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LAKE PLACID, N.Y. — The National Women’s Hockey League has learned that when it comes to playing in a pandemic, hope and care do not defeat risk.

The NWHL suspended its already abbreviated 2021 season on Wednesday, dealing a devastating blow on the eve of the highest-profile games in the league’s six-year history.

The decision was made after a rash of positive COVID-19 cases, including head coach Paul Mara and five other members of the Boston Pride, ripped through the league. Two teams, the Metropolitan Riveters and Connecticut Whale, pulled out of the season after positive tests, leaving the Pride among four teams set to compete in Thursday’s semifinals at Herb Brooks Arena.

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Those games, and Friday’s Isobel Cup championship, were to be televised on NBC Sports Network, the first time a professional women’s hockey league has been televised on national TV in the US.

“It’s really just frustrating and it breaks my heart,” NWHL interim commissioner Tyler Tumminia said on a conference call. “Overall, I really truly believe that this was successful. … I’m very proud where we got to this point.”

It is the second time the pandemic has cut short an NWHL season. Last March, the Isobel Cup final between the Pride and Minnesota Whitecaps was called off.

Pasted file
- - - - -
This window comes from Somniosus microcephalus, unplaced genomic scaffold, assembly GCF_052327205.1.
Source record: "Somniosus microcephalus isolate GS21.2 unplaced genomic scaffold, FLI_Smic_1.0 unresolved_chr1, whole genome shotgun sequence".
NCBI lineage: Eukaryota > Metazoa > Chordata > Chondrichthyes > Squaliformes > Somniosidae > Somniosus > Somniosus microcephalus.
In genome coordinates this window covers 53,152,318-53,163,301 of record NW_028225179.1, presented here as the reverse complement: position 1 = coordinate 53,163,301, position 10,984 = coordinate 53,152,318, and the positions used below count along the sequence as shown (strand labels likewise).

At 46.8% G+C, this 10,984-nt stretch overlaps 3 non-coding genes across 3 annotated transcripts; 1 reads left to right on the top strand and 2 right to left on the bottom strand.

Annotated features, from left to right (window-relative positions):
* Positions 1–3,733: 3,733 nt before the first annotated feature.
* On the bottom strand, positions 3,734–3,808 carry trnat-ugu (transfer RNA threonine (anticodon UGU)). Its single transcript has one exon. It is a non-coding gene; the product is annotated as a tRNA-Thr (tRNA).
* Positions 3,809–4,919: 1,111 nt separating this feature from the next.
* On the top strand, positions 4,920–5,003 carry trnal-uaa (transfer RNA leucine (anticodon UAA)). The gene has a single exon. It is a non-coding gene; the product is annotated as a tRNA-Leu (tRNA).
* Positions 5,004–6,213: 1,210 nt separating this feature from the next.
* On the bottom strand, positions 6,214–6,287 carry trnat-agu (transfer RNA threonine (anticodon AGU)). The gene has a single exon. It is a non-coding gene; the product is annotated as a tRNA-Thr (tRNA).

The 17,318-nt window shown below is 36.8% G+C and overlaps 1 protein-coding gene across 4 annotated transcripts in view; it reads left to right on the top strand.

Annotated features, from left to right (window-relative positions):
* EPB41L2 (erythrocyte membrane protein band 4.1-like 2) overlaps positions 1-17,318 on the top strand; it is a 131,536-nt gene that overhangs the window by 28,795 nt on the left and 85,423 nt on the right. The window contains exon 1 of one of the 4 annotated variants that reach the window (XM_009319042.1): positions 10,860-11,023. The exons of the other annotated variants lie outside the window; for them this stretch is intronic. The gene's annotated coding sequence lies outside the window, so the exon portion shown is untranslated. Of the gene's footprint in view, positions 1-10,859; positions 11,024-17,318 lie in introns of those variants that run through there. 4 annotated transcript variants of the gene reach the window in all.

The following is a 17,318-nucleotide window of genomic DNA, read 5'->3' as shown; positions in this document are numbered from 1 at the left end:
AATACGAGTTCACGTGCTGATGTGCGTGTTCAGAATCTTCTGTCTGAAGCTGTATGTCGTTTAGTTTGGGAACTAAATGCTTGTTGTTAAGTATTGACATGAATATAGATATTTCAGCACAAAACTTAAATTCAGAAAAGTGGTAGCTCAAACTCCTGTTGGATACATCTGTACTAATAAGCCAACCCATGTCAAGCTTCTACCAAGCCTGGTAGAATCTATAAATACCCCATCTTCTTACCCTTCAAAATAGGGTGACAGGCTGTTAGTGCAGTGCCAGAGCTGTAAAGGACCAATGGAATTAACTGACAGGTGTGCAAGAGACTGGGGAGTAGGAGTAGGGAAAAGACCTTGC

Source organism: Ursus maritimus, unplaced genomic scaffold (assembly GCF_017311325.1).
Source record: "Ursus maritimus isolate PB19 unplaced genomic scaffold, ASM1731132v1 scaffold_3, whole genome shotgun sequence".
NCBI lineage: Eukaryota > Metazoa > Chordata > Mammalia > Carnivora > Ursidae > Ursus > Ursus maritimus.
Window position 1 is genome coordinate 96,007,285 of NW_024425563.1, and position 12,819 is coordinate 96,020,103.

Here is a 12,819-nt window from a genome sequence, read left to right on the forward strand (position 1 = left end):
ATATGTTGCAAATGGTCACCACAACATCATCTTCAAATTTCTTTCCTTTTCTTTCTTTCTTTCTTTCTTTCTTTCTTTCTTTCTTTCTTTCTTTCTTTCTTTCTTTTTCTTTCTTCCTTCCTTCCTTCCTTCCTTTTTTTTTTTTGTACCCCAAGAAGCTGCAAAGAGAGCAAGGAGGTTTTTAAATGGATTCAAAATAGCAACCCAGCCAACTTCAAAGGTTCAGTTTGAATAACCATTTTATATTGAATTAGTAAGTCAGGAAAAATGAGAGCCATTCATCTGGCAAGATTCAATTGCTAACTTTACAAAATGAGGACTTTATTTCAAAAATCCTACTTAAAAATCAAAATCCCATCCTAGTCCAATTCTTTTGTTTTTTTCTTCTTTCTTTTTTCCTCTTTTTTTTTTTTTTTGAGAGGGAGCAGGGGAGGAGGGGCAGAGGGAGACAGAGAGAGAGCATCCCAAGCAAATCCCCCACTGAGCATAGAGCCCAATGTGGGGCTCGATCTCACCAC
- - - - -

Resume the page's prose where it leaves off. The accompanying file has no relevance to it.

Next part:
Mara, speaking to the Globe via phone, said he felt “great,” and was upset on behalf of the Pride, who he said faithfully followed the league’s COVID-19 safety protocol.

“If I could take on all the symptoms our organization feels myself, I would,” Mara said. “I feel terrible for them. They don’t deserve this.”

Though the league marketed this as a “bubble” season, it was not. Tumminia, using the term “protected environment,” said teams arrived at “designated hotels on designated floors,” and were “restricted in the sense that they went from their rooms to the rink, rink to the room,” she said. “That is the technical term of what this bubble was. That’s how we defined it.”

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Players were asked to pass a PCR test for COVID-19 no more than 72 hours before traveling to Lake Placid. They had to pass a rapid test before and after arriving (Jan. 21 and 22; games began Jan. 23). They were tested several times before Monday, when the spike in cases caused the league to shift to daily testing.

Because most players in the league have day jobs, they were not asked to do a strict, two-week quarantine before arriving in Lake Placid. There was always the risk of the bubble bursting.

NWHL Players Association director Anya Packer said they were conducting “an extensive amount of contact tracing,” and trying to determine the origin of the breakout.

“We stuck by a very strict protocol,” Packer said. “There’s human error.”

Tumminia, who would not disclose the number of positive tests, said the league didn’t want to place blame on anyone, but was searching for “accountability” and “clarity … on some best practices moving forward.”